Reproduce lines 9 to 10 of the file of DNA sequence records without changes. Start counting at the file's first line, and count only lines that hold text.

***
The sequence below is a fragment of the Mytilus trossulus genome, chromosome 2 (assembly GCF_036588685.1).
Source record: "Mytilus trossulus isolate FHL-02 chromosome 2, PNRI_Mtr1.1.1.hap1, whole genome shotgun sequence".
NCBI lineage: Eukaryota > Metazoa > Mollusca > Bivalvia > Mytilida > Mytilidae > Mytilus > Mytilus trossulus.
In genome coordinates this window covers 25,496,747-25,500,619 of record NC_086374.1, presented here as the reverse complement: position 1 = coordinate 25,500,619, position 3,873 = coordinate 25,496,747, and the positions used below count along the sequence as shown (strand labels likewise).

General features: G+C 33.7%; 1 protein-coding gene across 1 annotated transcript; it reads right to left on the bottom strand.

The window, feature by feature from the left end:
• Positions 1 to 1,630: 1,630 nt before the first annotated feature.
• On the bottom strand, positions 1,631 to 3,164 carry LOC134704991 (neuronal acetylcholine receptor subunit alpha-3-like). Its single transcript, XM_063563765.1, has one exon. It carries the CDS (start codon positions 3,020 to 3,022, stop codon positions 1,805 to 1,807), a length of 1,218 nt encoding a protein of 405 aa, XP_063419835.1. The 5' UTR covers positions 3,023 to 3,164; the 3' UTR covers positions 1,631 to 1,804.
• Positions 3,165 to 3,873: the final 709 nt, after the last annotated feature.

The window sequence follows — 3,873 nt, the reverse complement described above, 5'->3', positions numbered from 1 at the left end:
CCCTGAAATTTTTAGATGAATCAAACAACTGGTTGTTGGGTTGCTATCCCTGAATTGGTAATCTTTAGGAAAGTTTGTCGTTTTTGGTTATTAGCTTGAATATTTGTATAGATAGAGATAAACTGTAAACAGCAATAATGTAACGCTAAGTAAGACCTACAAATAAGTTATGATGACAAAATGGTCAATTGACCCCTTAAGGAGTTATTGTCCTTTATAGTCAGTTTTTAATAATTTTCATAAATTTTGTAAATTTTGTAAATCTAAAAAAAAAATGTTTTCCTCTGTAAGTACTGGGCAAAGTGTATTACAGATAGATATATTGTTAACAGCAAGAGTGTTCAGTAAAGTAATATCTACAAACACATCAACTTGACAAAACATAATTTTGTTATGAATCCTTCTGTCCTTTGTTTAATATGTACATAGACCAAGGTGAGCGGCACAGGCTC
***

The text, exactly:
• Positions 3,165 to 3,873: the final 709 nt, after the last annotated feature.

The window sequence follows — 3,873 nt, the reverse complement described above, 5'->3', positions numbered from 1 at the left end: